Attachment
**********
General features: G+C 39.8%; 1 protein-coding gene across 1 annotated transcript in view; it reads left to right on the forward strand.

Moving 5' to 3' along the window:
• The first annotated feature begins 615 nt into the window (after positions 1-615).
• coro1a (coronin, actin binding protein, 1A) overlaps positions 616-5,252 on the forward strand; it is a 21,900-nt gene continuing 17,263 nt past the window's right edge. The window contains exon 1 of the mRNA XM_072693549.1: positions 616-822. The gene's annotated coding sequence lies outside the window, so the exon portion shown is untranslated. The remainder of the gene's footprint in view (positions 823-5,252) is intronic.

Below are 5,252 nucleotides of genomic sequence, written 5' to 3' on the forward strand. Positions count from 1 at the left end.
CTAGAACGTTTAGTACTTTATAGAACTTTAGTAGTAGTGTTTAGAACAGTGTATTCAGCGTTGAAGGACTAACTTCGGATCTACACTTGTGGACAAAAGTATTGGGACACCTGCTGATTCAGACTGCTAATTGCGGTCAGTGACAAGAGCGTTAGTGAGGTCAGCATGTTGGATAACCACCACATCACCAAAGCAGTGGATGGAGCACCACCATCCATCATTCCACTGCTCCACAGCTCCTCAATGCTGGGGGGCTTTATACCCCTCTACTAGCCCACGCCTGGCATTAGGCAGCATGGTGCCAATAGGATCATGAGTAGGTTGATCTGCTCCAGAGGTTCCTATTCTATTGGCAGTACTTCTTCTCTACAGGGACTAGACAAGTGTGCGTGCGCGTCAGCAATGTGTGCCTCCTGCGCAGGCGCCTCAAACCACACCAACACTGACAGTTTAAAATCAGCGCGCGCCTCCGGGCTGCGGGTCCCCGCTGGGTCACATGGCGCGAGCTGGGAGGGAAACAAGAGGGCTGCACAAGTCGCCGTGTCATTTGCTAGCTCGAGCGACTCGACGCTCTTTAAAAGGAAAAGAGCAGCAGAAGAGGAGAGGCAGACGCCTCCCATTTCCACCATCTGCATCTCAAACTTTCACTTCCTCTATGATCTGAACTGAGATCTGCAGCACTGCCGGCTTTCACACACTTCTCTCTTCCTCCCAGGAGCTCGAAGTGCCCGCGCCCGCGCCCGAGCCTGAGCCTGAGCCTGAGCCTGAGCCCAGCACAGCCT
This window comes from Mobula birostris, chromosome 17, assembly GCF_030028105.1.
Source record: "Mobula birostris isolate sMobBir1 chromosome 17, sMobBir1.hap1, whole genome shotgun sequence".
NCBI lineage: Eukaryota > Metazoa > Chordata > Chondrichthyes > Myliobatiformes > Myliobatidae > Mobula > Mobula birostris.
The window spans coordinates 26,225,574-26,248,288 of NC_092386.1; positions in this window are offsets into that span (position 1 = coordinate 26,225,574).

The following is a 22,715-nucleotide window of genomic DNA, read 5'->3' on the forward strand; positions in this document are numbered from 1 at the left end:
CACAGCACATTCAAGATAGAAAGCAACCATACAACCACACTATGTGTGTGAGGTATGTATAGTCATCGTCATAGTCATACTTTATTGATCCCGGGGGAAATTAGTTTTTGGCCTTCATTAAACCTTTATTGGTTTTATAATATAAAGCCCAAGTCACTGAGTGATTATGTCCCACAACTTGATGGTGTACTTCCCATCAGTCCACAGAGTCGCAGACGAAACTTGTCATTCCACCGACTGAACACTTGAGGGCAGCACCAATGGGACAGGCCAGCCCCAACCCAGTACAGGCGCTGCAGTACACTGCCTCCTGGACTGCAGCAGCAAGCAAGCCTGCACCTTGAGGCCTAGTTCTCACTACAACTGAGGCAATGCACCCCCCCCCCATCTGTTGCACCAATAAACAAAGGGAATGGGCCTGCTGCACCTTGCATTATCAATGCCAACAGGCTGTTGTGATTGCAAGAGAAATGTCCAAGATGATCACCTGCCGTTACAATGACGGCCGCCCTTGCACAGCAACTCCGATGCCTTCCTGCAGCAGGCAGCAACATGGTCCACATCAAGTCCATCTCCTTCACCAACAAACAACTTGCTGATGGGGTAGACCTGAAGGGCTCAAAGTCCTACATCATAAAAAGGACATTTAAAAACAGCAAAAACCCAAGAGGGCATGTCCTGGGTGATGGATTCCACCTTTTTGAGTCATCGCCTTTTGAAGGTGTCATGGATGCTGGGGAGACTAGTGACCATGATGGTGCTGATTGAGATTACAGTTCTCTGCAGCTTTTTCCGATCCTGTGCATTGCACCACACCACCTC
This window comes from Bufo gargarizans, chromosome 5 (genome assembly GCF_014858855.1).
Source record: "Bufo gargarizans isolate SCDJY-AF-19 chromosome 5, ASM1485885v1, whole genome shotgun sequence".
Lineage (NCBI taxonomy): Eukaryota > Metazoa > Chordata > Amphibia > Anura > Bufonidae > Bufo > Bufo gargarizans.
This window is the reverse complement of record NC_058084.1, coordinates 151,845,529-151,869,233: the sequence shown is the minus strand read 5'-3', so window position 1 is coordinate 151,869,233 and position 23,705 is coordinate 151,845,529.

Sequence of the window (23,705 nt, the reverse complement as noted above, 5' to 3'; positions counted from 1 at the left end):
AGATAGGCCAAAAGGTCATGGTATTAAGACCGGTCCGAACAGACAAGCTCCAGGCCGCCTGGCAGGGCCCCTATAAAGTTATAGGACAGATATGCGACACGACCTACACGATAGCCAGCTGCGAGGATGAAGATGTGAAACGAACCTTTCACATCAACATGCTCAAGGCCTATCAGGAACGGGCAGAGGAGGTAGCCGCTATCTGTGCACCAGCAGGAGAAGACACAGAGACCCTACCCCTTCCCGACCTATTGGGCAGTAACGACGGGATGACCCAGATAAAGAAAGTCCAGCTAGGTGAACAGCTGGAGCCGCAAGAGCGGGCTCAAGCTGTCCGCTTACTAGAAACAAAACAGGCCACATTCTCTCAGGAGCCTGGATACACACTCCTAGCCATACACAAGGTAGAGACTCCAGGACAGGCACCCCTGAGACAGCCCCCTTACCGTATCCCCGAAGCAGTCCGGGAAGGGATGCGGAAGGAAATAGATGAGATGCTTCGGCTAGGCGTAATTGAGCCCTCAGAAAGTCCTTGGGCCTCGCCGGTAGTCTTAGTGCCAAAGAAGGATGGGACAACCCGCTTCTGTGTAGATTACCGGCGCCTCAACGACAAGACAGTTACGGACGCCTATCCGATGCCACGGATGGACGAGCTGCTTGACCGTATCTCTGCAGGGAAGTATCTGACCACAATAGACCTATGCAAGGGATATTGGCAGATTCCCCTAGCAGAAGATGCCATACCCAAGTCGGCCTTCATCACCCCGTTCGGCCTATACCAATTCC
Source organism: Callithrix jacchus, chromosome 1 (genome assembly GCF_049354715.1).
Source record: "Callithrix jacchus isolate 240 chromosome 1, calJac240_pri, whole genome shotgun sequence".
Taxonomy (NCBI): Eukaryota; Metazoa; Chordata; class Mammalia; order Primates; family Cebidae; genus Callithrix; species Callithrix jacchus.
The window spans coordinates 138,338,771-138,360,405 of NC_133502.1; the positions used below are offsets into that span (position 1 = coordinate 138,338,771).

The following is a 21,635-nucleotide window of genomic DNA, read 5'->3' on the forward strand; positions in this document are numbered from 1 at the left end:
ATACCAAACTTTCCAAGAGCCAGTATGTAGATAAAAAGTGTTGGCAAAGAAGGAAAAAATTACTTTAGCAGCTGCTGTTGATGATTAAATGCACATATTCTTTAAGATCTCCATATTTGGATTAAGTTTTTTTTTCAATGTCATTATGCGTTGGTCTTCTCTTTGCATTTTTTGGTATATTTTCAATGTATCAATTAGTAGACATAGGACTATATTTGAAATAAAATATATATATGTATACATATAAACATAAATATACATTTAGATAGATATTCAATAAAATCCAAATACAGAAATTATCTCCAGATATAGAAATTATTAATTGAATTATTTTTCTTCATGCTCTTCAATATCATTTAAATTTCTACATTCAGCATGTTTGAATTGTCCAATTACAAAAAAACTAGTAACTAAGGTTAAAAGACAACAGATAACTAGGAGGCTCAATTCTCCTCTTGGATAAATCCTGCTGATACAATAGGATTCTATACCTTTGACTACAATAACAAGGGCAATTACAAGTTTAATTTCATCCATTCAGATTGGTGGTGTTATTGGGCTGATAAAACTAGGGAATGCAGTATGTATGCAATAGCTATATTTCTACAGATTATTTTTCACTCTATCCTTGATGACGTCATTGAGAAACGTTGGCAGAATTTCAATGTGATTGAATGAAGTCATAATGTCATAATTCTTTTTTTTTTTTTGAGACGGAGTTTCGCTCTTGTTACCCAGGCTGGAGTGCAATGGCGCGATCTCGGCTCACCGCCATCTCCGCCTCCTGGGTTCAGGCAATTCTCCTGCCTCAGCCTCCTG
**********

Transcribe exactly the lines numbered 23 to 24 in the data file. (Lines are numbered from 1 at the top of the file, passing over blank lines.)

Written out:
The following is a 21,635-nucleotide window of genomic DNA, read 5'->3' on the forward strand; positions in this document are numbered from 1 at the left end:
ATACCAAACTTTCCAAGAGCCAGTATGTAGATAAAAAGTGTTGGCAAAGAAGGAAAAAATTACTTTAGCAGCTGCTGTTGATGATTAAATGCACATATTCTTTAAGATCTCCATATTTGGATTAAGTTTTTTTTTCAATGTCATTATGCGTTGGTCTTCTCTTTGCATTTTTTGGTATATTTTCAATGTATCAATTAGTAGACATAGGACTATATTTGAAATAAAATATATATATGTATACATATAAACATAAATATACATTTAGATAGATATTCAATAAAATCCAAATACAGAAATTATCTCCAGATATAGAAATTATTAATTGAATTATTTTTCTTCATGCTCTTCAATATCATTTAAATTTCTACATTCAGCATGTTTGAATTGTCCAATTACAAAAAAACTAGTAACTAAGGTTAAAAGACAACAGATAACTAGGAGGCTCAATTCTCCTCTTGGATAAATCCTGCTGATACAATAGGATTCTATACCTTTGACTACAATAACAAGGGCAATTACAAGTTTAATTTCATCCATTCAGATTGGTGGTGTTATTGGGCTGATAAAACTAGGGAATGCAGTATGTATGCAATAGCTATATTTCTACAGATTATTTTTCACTCTATCCTTGATGACGTCATTGAGAAACGTTGGCAGAATTTCAATGTGATTGAATGAAGTCATAATGTCATAATTCTTTTTTTTTTTTTGAGACGGAGTTTCGCTCTTGTTACCCAGGCTGGAGTGCAATGGCGCGATCTCGGCTCACCGCCATCTCCGCCTCCTGGGTTCAGGCAATTCTCCTGCCTCAGCCTCCTG